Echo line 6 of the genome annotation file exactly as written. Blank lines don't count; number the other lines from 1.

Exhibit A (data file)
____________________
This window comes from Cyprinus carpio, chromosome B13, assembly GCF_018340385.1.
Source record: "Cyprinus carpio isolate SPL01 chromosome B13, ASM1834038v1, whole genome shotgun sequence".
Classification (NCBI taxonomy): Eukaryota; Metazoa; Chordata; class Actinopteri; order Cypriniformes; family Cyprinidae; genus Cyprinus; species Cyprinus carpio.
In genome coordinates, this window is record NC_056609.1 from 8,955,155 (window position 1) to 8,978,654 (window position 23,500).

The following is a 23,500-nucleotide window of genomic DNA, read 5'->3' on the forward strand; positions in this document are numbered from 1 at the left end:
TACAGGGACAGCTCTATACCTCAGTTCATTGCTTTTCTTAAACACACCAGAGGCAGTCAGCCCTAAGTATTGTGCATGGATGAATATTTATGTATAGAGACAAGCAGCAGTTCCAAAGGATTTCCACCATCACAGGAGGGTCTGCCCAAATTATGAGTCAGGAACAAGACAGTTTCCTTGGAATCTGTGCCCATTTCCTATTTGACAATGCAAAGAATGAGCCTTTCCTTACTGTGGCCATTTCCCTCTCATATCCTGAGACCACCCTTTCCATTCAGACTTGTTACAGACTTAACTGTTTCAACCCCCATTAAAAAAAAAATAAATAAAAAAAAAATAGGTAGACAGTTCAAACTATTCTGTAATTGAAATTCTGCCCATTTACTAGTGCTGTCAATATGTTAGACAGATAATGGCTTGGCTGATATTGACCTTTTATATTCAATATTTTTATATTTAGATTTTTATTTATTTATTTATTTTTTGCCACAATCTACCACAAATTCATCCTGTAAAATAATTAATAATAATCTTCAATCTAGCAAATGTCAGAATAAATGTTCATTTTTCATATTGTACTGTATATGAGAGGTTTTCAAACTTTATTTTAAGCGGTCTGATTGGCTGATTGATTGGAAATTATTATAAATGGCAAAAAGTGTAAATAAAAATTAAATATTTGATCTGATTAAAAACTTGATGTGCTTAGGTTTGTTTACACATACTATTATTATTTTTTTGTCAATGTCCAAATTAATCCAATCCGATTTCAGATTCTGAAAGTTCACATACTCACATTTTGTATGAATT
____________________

TACAGGGACAGCTCTATACCTCAGTTCATTGCTTTTCTTAAACACACCAGAGGCAGTCAGCCCTAAGTATTGTGCATGGATGAATATTTATGTATAGAGACAAGCAGCAGTTCCAAAGGATTTCCACCATCACAGGAGGGTCTGCCCAAATTATGAGTCAGGAACAAGACAGTTTCCTTGGAATCTGTGCCCATTTCCTATTTGACAATGCAAAGAATGAGCCTTTCCTTACTGTGGCCATTTCCCTCTCATATCCTGAGACCACCCTTTCCATTCAGACTTGTTACAGACTTAACTGTTTCAACCCCCATTAAAAAAAAAATAAATAAAAAAAAAATAGGTAGACAGTTCAAACTATTCTGTAATTGAAATTCTGCCCATTTACTAGTGCTGTCAATATGTTAGACAGATAATGGCTTGGCTGATATTGACCTTTTATATTCAATATTTTTATATTTAGATTTTTATTTATTTATTTATTTTTTGCCACAATCTACCACAAATTCATCCTGTAAAATAATTAATAATAATCTTCAATCTAGCAAATGTCAGAATAAATGTTCATTTTTCATATTGTACTGTATATGAGAGGTTTTCAAACTTTATTTTAAGCGGTCTGATTGGCTGATTGATTGGAAATTATTATAAATGGCAAAAAGTGTAAATAAAAATTAAATATTTGATCTGATTAAAAACTTGATGTGCTTAGGTTTGTTTACACATACTATTATTATTTTTTTGTCAATGTCCAAATTAATCCAATCCGATTTCAGATTCTGAAAGTTCACATACTCACATTTTGTATGAATT